Diplomatic Careers

For students of any major who have an interest in living and working abroad, diplomatic careers are an option worth considering. As long as you have U.S. citizenship, strong communication skills, and a genuine interest in improving American relations with other countries and communities abroad, chances are you’ll find a diplomatic path that will align with your skills and experience. Careers.state.gov has tons of information to help you figure out where you want to go, as well as recommended reading lists and exploration resources to help you figure out how


One of the best ways to prepare yourself for a diplomatic career during your time as a student is to take advantage of the many internship opportunities offered by the Department of State. These opportunities allow you to gain relevant experience working with the federal government, and to network with professionals who can offer an insider perspective of this field.

  • Virtual Student Federal Service (VSFS): Virtual internships in a huge variety of areas that are completed 10 hours/week during the academic year. Applications are open July 1st-31st.
  • Department of State Student Internships: Intern in Washington D.C. or abroad at a U.S. Embassy or Consulate. Be aware that these opportunities are unpaid, and the security clearance process can take a long time, so you need to apply nearly a year in advance and work with your advisors through the process. 
  • Pathways Internships: Paid, full-time internships with DOS offices in the United States. Postings close after a certain number of candidates apply, so be ready to submit your materials quickly!

Foreign Service internship Program: This program, focused on recruiting underrepresented students to the Foreign Service, spans two years and provides a paid summer internship in Washington D.C. the first year and a paid summer internship abroad the second.

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Fellowships are a great way for recent graduates to fully-fund grad school and kickstart a career in the Foreign Service. Both the Pickering and Rangel Fellowships provide support for graduate school (limited to 2-year masters programs relevant to a career in the Foreign Service) and professional development opportunities for selected fellows. For students with IT skills, the Foreign Affairs Information Technology Fellowship provides funding for two years of a masters program OR bachelor’s degree in IT, along with internships and professional mentoring opportunities.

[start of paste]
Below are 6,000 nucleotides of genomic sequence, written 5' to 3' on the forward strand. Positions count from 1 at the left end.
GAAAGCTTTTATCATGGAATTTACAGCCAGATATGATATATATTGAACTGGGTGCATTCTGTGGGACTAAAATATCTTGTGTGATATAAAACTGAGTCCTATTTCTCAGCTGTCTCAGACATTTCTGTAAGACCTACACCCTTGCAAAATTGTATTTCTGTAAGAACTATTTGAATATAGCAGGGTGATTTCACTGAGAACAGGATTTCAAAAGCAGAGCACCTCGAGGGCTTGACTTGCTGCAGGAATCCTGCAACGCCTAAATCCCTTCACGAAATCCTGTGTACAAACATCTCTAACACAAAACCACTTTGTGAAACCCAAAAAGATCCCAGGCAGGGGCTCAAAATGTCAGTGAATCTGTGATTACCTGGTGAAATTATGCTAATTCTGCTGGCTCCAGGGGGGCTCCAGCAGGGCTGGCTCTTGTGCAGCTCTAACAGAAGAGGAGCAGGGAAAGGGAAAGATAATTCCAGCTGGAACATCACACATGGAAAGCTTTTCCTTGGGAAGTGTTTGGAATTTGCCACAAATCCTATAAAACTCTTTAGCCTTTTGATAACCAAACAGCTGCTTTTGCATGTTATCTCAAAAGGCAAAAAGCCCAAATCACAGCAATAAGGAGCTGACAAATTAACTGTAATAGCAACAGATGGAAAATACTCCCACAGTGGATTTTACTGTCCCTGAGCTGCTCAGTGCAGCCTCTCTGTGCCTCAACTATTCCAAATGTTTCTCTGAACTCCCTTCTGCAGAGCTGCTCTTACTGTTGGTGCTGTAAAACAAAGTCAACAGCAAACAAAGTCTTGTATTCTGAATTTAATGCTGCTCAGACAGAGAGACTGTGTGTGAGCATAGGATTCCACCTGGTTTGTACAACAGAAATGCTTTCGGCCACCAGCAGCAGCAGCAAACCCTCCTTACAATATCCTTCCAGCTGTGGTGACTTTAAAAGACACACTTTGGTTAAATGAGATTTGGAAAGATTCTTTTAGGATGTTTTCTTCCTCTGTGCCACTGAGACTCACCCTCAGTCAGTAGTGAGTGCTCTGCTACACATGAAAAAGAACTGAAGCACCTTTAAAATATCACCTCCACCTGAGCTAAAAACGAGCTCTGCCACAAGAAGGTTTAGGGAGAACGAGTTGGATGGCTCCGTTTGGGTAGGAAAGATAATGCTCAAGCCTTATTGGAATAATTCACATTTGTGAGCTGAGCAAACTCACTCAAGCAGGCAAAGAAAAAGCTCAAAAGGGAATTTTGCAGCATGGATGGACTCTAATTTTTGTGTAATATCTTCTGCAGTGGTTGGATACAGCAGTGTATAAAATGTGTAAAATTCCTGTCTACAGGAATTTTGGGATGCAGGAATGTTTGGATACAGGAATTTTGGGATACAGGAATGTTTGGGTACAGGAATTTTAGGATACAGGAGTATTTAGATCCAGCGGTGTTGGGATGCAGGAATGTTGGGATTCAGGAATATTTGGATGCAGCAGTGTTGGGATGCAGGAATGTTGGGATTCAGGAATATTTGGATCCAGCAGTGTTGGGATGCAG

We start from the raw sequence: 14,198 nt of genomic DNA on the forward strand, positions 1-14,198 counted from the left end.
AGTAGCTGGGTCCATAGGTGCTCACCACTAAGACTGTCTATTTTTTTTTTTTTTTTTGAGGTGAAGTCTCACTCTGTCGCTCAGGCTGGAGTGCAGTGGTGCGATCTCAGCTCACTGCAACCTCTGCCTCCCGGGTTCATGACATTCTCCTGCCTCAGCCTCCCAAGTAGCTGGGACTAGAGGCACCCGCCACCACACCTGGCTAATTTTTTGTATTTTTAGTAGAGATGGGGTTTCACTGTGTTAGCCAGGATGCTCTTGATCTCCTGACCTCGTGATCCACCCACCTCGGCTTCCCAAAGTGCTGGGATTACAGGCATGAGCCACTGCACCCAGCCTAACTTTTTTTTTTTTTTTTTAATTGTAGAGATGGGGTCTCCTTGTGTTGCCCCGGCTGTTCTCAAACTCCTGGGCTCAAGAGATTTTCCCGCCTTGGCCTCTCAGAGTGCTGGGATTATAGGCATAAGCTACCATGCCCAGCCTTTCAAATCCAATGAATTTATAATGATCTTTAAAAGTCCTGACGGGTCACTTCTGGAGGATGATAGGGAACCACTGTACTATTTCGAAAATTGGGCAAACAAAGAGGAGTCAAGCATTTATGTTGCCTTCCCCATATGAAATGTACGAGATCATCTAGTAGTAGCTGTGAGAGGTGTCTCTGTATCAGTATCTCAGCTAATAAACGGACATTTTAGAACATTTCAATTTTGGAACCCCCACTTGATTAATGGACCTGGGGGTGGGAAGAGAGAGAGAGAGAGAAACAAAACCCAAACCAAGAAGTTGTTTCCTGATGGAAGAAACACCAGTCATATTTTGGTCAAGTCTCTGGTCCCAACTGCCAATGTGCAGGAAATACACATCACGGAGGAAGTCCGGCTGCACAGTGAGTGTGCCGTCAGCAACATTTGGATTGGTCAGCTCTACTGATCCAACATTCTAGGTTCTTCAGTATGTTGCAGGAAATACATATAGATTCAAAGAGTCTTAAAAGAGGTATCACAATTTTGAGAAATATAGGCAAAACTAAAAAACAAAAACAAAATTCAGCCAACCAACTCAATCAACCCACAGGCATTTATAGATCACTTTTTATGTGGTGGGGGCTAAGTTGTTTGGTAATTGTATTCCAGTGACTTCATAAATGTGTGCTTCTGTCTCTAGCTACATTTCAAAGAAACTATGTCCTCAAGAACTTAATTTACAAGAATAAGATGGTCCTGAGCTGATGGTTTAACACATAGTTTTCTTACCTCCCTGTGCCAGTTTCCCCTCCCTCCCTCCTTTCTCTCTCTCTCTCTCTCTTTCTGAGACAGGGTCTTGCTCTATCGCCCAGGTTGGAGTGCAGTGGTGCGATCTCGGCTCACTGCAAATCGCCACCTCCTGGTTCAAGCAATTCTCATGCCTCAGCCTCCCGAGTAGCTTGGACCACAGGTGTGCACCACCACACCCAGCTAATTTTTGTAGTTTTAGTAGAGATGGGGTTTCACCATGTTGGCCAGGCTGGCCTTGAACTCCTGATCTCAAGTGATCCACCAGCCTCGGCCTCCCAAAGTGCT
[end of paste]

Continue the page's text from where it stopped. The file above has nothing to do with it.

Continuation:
• Though it’s easy to think about diplomatic careers as a singular role, there are actually several other paths possible within the Department of State. 
    • Foreign Service Officers are the most traditional “diplomats”, but within this title Officers specialize in political affairs, economics, consular management, and more. Even if you didn’t choose to major in poli sci, international studies, or a foreign language, you can still apply! The only requirements are that you’re a U.S. citizen, 20-59 years old, and available for worldwide service!
    • Foreign Service Specialists provide specialized technical, management, healthcare or administrative skills within the foreign service. These roles encompass everything from office management to law enforcement and medical treatment, and require different skills and training based on the role. 

    Civil Service Employees work with the Department of State in-country to train, inform, and support the diplomatic mission. Depending on your skills and area of expertise, there are a variety of different roles in political affairs, financial management, and more to consider.

If you decide that the Foreign Service is the path you want to pursue, make sure you understand the application process and timeline for becoming a Foreign Service Officer (FSO). After completing your application, which includes a series of short essays, you register for the FSOT (Foreign Service Officer Test). This test evaluates your knowledge of current affairs, writing skills, logical reasoning, and other skills you need to succeed as an FSO. If you score well on the test, your FSOT results and application are then reviewed by a panel, and you are invited to an interview. If you pass the interview, you will need to obtain the correct security and medical clearances. Finally, another panel will consider the entirety of your application, and determine your rank on the register for service. 

As you’ve probably gleaned, this is a long, intensive process that requires patience, flexibility, and dedication. In fact, it’s very common for Foreign Service Officers to apply 3-4 times (or more!) before they are offered a placement. What’s important to remember is that each time you apply, you can apply as a stronger candidate with more experience, new specialized knowledge, and a different perspective. The average age of an incoming Foreign Service Officer is 35, so don’t be deterred if you aren’t accepted right away! Just make sure that you have a backup plan, and take advantage of other opportunities to learn and grow until you’re ready to apply again.

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